Daily Southern Cross, 10 December 1858, Page 2
Evening Star, for Auckland, from Gravesend on Sept. 11. Passengers�
W. G. Banting
Alex. R. Hay
Samuel Tutin, John Tutin
William Hibbs Long
J. F. J. Hoast
Richard W. Dyson
Richard A. Hould
William Brown Upton
Thomas Wm. Evans
George B. Anderson, Peter R. Anderson
Thos. G. Blakly
Christopher Henderson, John Henderson
Thomas B. Bain
B. A. Ferard
G. F. Urqhart
Joseph H. Harris
Wm. G. Rogers
John Holland, Mary, Ann, Patrick, Daniel, and Wm. Holland
Ambrose Trust, Ann, Ambrose, Nicholas, Richard and Thomas Trust
Henry and Phoebe Stockley
Francis Cork, Mary Ann, John Francis, Mary Ann, Frederick, Alice, Michael, and Emma Cork
Ann Whiles, Joseph and Edwin Whiles
W. T. S. Dyson
Mary Starch, John Sturch, Thomas and John Sturch
Margaret, H.P., and Isabella Graydon
Matilda, Eliza, M. M., Benjamin, James, and A. J. Lindsay
Mary Henderson, Matthew, Isabella, and Wm. Henderson
M. S. Waldron
S. P. James, L. R. James
Duncan, W.P., S.F., and E. G. James
O.D.J. Rogers, George, A.R., and Hahneman Rogers
E. J. Anderton, S. A. Anderton
F. H. Ryan, J. H. and F.H. Ryan
A. M. Wise
From "The Lyttelton Times" April 15, 1863
Arrived April 13, ship Evening Star, 811 tons, Montano, from London.
Mr and Mrs F.G. P. Leach and three children
Mr and Mrs S. G. Hall
Mrs E. Scurnold
Messrs Cholmondeley, Cloves, Campbell, Reed and Dr. Carson.
Mr and Mrs Beck
Mr and Mrs Berras
Mr and Mrs Burgess, Miss Burgess
Mr and Mrs Drake
Mr and Mrs Kelly
Messers Balkind, Bannerman, Barton, Bell, Berry, Chapman, G. and A, Gainer, Garner, Hackett, Hamilton, Hill, McCalliater, McFarlane, cRitchie, McSweeney, Mitchell, Mogorvan, Morgan, Morrisom, Nicholson, Nixon, A.G. and T. Oldfield, Parry, Ross, Sharp, Shield, Simpson, Smith, Stevenson, Stevenson, Steward, Stewart, Strange, Thomas, Walker, Walls, Williamson, Willis, Wylie.
The ship Evening Star 1260 tons, Captain Thomas Clibbon Montano from London, came to her anchorage at 9 o'clock on Monday morning, after a passage of 162 days from leaving the docks, and about ninety days from the time the pilot left her on January 13. In the chops of the Channel she experienced sever weather had her jolly boat carried away and suffered other trifling damage. After getting clear of land she got moderate winds, crossing the line on February 4, twenty -two days out. She had a very fair passage during the remainder of the voyage making the Snares, some miles off, about the 9th inst. and Akaroa Heads last Friday evening. the wind increasing, the captain stood off again. On January 19 passed the brig Wyke Regis, abandoned, in lat. 42 ft 20 in, long. 14ft 8in west the vessel had her fore-sail loose, fore-topsail spread, sails furled, maintop gone, and a boat across the main hatch. On February 9 boarded the ship Mary Shepherd, with emigrants, bound for Adelaide. Soon afterwards spoke the Dutch ship Southampton, in lat. 36ft 50 in long. 27ft 45in west. On 10th spoke the brig Remark bound to Wellington from Otago. The Evening Star has a dozen cabin passengers and equal to fifty-one in steerage, comprising twenty-five English, twenty-two Irish, and four Scotch, belonging chiefly to the agricultural class. The passengers speak in high terms of the ship captain and officers, and presented them with written testimonials this morning. Her cargo consists of general merchandise.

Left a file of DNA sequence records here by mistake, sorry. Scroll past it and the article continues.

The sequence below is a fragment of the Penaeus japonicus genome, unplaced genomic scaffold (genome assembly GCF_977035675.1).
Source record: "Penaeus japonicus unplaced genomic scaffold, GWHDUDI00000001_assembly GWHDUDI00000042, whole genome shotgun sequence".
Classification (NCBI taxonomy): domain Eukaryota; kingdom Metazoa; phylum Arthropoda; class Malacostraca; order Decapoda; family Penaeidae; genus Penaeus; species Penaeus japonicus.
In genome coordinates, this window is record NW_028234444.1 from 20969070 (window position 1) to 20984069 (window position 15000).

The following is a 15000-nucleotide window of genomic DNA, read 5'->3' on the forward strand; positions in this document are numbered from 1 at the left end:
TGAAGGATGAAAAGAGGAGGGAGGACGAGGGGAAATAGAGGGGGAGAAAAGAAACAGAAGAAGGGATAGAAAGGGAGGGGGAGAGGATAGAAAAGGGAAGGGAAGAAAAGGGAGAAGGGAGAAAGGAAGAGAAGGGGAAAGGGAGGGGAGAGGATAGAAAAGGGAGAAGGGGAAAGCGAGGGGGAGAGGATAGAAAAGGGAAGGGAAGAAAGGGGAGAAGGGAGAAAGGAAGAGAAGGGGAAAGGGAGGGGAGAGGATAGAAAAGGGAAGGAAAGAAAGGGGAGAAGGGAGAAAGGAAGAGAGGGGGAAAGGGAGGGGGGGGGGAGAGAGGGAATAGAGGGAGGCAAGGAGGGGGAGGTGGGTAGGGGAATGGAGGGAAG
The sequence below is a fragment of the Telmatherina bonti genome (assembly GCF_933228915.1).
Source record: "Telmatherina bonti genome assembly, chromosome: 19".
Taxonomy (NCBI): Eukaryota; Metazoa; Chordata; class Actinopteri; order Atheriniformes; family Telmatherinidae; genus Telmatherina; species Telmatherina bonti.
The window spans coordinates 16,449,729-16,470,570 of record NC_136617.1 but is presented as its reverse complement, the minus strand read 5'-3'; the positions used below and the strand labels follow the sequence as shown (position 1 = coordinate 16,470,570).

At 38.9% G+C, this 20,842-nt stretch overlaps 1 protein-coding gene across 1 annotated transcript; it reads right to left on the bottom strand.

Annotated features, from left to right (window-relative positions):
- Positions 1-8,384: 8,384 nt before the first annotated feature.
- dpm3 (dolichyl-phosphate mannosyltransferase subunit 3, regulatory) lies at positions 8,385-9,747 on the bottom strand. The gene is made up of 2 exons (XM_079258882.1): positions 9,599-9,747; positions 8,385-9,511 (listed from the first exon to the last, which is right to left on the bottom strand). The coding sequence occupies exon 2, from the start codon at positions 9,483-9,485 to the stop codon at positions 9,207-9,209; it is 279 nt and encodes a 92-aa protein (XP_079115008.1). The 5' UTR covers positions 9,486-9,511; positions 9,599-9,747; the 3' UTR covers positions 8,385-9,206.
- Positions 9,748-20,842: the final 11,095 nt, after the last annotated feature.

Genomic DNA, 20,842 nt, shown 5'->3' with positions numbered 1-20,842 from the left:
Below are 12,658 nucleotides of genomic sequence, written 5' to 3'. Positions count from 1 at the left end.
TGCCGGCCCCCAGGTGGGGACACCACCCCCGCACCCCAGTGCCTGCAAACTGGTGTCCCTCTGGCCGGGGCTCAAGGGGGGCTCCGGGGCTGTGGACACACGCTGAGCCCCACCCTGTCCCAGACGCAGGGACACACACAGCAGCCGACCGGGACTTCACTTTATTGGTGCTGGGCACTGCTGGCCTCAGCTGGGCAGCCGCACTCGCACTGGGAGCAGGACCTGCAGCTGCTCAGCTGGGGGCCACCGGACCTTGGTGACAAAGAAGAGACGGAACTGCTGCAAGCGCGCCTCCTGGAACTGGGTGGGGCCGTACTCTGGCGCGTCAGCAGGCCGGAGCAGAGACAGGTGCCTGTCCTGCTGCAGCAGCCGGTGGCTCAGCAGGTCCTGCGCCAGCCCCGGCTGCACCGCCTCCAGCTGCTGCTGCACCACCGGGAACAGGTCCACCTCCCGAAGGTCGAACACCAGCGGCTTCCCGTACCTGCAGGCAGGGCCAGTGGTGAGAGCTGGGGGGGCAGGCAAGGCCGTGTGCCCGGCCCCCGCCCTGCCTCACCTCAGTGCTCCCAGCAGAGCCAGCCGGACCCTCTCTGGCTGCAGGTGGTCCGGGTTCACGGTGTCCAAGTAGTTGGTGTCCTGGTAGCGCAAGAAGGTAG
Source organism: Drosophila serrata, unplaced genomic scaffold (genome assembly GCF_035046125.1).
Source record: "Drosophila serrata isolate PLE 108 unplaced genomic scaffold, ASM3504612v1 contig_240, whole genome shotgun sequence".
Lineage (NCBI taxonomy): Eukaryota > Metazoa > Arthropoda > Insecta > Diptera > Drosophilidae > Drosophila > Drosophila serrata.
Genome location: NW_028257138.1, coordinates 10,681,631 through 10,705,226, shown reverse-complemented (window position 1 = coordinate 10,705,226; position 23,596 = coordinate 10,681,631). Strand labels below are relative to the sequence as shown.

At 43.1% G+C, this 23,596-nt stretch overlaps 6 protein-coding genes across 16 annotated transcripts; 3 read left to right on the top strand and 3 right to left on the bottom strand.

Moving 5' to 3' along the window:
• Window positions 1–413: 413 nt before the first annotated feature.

From the "Lyttelton Times"
March 11, 1863
We understand that Captain Sharp, on part of the Marine Board, has fixed upon Godley Head as the site for the proposed lighthouse. The tower, which will be about 15ft high, will be built of stone at an elevation of about 120ft above the level of the sea. The light will be visible from the deck of a ship at about thirty miles off the coast. The order for the lantern will go Home by this mail, and we shall probably have the benefit of the light in about nine months from the present time.
PASSENGERS BY THE AVALANCHE
From the "Lyttelton Times"
February 28, 1863
Arrived, February 27, ship Avalanche, 692 tons tons, Scott, from London.
Passengers - Messers. Fountaine, Marshall, Burg, Mr and Mrs Tommey, M. and H. Toomey.
Master: Captain J. Stott
Rigging: Ship; sheathed in felt and yellow metal in 1858
Tonnage: 753 tons using old measurements and 692 tons using new measurements
Construction: 1853 in Dundee
Owners: Park & Co.
Port of registry: Frasberg
Port of survey: London
Voyage: sailed for New Zealand 1860
Yellow metal consisted of 60% copper, 40% zinc and a little tin. The sheathing being held in place by copper nails.
Coppered: The hull of a wooden vessel sheathed below the waterline to prevent the damage caused by ships' worms (Teredo worm) and also the build-up of weed and barnacles which lessened the ships speed. A very expensive operation. What kept the worm out was the hot tar and felt that was used on the hulls to act as an insulation from the copper. Copper-sheathed vessels are quite free from its attack. Worms also avoided wood impregnated with iron rust while copper paint, coal tar frequently applied has the same effect. Vessels fitted with copper bottoms handled much better. Between 1777 -1780 the whole British Navy was coppered. Some few years after copper sheathing became general but the copper reacted with the iron fastenings. Copper, instead of iron bolts, were ordered to be used in all the ships.